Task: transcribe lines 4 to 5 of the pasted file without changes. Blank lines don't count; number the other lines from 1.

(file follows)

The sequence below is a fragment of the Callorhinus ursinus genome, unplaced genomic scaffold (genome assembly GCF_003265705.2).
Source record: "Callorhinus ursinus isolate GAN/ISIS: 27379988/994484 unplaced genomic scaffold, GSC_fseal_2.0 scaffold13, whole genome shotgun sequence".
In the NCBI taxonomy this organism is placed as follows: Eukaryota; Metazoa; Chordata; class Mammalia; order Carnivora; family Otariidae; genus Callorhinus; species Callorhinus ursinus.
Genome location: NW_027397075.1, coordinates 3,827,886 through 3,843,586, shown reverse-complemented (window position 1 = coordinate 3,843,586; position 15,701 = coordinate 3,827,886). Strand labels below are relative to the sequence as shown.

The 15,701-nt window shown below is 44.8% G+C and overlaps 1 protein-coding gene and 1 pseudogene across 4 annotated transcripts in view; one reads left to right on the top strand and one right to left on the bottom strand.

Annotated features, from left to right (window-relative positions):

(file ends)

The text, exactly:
Genome location: NW_027397075.1, coordinates 3,827,886 through 3,843,586, shown reverse-complemented (window position 1 = coordinate 3,843,586; position 15,701 = coordinate 3,827,886). Strand labels below are relative to the sequence as shown.

The 15,701-nt window shown below is 44.8% G+C and overlaps 1 protein-coding gene and 1 pseudogene across 4 annotated transcripts in view; one reads left to right on the top strand and one right to left on the bottom strand.